Pine, A and Seymour, B and Roiser, JP and Bossaerts, P and Friston, KJ and Curran, HV and Dolan, RJ (2009) Encoding of marginal utility across time in the human brain. J Neurosci, 29. pp. 9575-9581.Full text not available from this repository.
Marginal utility theory prescribes the relationship between the objective property of the magnitude of rewards and their subjective value. Despite its pervasive influence, however, there is remarkably little direct empirical evidence for such a theory of value, let alone of its neurobiological basis. We show that human preferences in an intertemporal choice task are best described by a model that integrates marginally diminishing utility with temporal discounting. Using functional magnetic resonance imaging, we show that activity in the dorsal striatum encodes both the marginal utility of rewards, over and above that which can be described by their magnitude alone, and the discounting associated with increasing time. In addition, our data show that dorsal striatum may be involved in integrating subjective valuation systems inherent to time and magnitude, thereby providing an overall metric of value used to guide choice behavior. Furthermore, during choice, we show that anterior cingulate activity correlates with the degree of difficulty associated with dissonance between value and time. Our data support an integrative architecture for decision making, revealing the neural representation of distinct subcomponents of value that may contribute to impulsivity and decisiveness.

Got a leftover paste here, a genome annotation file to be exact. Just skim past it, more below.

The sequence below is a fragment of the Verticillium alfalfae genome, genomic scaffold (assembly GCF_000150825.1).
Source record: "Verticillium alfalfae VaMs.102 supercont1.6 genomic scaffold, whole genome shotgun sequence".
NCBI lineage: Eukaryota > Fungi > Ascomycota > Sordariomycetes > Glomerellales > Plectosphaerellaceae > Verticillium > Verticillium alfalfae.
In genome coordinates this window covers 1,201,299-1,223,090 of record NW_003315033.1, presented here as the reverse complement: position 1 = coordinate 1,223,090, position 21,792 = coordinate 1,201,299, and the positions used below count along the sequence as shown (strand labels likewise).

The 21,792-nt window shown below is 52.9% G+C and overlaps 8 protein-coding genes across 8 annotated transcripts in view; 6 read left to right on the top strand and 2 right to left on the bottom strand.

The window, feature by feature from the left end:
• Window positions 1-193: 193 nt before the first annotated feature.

|Uncontrolled Keywords:||Adult Brain Brain Mapping Corpus Striatum Decision Making Female Gyrus Cinguli Humans Magnetic Resonance Imaging Male Models, Psychological Neuropsychological Tests Regression Analysis Reward Time Factors Young Adult|
|Divisions:||Div F > Computational and Biological Learning|
|Depositing User:||Unnamed user with email firstname.lastname@example.org|
|Date Deposited:||09 Dec 2016 17:15|
|Last Modified:||24 Mar 2017 22:11|